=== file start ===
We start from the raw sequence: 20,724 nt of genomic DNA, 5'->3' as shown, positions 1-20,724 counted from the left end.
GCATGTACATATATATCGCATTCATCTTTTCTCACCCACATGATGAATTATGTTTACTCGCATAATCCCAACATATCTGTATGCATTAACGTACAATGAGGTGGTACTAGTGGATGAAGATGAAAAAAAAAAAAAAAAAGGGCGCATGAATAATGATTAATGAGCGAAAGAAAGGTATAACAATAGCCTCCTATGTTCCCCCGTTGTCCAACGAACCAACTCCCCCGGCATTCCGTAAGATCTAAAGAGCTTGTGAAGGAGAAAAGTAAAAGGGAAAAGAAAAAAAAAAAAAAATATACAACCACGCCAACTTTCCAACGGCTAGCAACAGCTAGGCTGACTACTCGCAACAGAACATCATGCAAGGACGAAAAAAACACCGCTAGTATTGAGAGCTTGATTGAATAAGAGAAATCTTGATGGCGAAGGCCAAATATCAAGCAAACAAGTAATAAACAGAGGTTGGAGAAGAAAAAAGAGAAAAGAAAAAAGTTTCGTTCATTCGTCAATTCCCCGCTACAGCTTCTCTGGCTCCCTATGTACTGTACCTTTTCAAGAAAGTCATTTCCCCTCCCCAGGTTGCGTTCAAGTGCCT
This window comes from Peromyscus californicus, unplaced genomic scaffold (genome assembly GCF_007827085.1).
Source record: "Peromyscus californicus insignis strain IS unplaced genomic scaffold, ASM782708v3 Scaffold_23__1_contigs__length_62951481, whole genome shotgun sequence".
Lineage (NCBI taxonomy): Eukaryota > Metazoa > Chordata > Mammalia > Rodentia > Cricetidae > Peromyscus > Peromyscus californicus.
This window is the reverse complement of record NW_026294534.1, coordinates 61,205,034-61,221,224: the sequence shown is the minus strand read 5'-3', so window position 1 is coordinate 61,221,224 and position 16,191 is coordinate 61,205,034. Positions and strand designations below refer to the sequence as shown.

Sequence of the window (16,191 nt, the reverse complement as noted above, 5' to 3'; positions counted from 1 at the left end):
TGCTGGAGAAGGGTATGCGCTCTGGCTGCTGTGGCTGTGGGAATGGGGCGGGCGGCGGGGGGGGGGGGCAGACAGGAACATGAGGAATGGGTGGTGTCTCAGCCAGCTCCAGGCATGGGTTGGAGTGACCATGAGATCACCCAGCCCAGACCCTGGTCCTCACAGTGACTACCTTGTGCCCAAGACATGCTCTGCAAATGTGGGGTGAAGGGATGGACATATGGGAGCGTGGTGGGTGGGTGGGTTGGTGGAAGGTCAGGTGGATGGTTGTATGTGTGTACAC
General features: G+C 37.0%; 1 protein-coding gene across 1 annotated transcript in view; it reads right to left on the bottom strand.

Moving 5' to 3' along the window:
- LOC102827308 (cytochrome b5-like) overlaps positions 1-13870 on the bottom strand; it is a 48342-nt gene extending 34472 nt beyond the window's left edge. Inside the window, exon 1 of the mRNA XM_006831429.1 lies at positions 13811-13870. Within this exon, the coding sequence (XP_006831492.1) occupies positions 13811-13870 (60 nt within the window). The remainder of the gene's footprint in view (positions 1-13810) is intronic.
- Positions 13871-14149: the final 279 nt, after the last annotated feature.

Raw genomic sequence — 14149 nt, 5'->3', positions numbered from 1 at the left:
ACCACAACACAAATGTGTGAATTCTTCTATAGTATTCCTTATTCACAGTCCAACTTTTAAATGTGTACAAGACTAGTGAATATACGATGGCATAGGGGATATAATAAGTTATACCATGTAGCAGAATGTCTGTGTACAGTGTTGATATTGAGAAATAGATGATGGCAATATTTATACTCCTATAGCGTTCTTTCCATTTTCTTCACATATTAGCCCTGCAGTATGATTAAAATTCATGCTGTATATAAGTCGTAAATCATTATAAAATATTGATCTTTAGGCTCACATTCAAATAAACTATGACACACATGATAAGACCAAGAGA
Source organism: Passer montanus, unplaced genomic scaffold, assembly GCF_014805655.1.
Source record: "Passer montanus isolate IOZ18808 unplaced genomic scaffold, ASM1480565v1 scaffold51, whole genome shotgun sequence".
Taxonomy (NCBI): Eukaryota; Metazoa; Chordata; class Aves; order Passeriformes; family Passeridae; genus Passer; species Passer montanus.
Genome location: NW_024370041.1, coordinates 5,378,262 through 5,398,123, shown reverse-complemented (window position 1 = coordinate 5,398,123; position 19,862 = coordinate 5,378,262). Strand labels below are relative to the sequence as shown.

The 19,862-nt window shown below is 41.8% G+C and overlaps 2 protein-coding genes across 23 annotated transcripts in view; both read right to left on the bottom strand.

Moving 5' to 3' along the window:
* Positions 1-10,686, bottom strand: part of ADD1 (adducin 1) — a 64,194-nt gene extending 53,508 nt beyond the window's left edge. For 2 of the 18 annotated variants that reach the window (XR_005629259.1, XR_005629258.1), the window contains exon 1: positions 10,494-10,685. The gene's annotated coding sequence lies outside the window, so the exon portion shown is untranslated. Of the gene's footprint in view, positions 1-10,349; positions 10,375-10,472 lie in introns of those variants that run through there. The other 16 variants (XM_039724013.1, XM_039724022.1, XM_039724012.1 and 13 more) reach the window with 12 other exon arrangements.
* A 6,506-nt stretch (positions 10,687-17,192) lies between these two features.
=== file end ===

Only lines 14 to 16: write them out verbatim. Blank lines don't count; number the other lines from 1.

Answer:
ACCACAACACAAATGTGTGAATTCTTCTATAGTATTCCTTATTCACAGTCCAACTTTTAAATGTGTACAAGACTAGTGAATATACGATGGCATAGGGGATATAATAAGTTATACCATGTAGCAGAATGTCTGTGTACAGTGTTGATATTGAGAAATAGATGATGGCAATATTTATACTCCTATAGCGTTCTTTCCATTTTCTTCACATATTAGCCCTGCAGTATGATTAAAATTCATGCTGTATATAAGTCGTAAATCATTATAAAATATTGATCTTTAGGCTCACATTCAAATAAACTATGACACACATGATAAGACCAAGAGA
Source organism: Passer montanus, unplaced genomic scaffold, assembly GCF_014805655.1.
Source record: "Passer montanus isolate IOZ18808 unplaced genomic scaffold, ASM1480565v1 scaffold51, whole genome shotgun sequence".